CHARLES LEVINSON: He reserves the right to resort to executive order to deal with closing the prison, and I think that’s largely a part—you know, that will largely come to the actual act of transferring the remaining 40, 50 prisoners in Guantánamo, who are deemed too dangerous to transfer, back to the United States.
As for Ash Carter’s future, I don’t want to predict. I think it’s going to—you know, it will largely depend on how things play out in the next weeks and months, as whether—as to whether there is substantial progress. And it is seen that the Pentagon has sort of stepped up its cooperation with the administration on this effort to close Guantánamo.
The first part of your question about the justifications inside the Pentagon, inside the military, well, I think one of the big factors is simply that if you look at the wars the U.S. has fought over the past decade and a half, particularly the war in Afghanistan, which is the one that relates to Guantánamo, it’s the military that’s paid the highest price in those wars. You know, the vast majority of U.S. casualties have been U.S. soldiers and military personnel. And I think there’s a deep reluctance to release any prisoner who may have—who the military believes or fears may have been involved in the fight against U.S. personnel, military personnel in Afghanistan, or fears perhaps could return to fight against U.S. military—you know, the U.S. military in Afghanistan.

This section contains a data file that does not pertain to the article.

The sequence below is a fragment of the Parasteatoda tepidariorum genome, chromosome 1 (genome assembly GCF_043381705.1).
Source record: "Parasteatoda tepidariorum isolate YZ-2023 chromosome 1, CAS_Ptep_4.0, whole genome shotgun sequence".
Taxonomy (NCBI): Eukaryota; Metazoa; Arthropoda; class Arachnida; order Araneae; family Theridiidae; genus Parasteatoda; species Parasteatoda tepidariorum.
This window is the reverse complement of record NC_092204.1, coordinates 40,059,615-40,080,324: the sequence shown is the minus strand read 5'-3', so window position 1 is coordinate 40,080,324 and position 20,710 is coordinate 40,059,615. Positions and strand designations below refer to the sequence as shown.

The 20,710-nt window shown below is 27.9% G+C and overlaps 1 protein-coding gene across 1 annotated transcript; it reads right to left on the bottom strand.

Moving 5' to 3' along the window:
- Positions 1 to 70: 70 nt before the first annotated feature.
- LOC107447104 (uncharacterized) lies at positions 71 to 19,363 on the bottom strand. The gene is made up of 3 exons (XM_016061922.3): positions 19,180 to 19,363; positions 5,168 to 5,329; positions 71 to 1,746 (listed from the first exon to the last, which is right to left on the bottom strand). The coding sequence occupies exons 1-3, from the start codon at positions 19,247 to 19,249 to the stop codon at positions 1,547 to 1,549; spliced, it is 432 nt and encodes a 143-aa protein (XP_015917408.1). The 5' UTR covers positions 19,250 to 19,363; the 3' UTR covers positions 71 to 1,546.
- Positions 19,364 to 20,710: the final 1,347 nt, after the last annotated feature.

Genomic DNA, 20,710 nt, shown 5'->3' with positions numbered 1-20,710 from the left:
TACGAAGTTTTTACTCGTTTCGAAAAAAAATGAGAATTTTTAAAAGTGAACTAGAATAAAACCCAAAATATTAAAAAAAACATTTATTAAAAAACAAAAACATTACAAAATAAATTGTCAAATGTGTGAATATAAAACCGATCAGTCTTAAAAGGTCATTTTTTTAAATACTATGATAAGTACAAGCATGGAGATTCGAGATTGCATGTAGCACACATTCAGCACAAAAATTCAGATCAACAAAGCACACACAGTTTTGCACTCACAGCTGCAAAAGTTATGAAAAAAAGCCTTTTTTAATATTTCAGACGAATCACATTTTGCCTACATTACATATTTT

AMY GOODMAN: I mean, interestingly, the—
CHARLES LEVINSON: You know, under the Bush administration, there were hundreds released, and there was about a third of a recidivism rate to the fight. That rate has been much lower under Obama. There’s also been a lot less released. But there are certainly—there certainly have been some high-profile cases of inmates being released from Guantánamo and then returning to the fight in Afghanistan.
AMY GOODMAN: And although, interestingly, at least one story that The New York Times featured was the story of a fighter who returned to the battlefield to fight not against the United States, but for the United States. Finally, Omar Farah, how long has Tariq Ba Odah been at Guantánamo?
OMAR FARAH: He was assigned to Guantánamo in February of 2002. He’s nearing the 14-year mark of indefinite detention, nearly nine years of that time on hunger strike and detained in solitary confinement. The president has to insist that the Department of Defense and all other agencies fall in line behind what he says is his objective and ensure that Mr. Ba Odah is released immediately.
AMY GOODMAN: Let’s end with the words of Tariq Ba Odah, talking about his time before Guantánamo, who said, quote, “We lived a wonderful family life, but all this changed since my capture. … My 11 years of time spent in solitary confinement is trying to kill the 11 years of childhood I spent in Wadi Jamilah in Saudi Arabia. Now, I live on just the imagination of my wonderful childhood. … At the moment when I am released, I would pray and kneel twice to Allah for the blessing of freedom, then go to my mother and hug her. As for my father, my chance to serve him is now gone because he passed away.”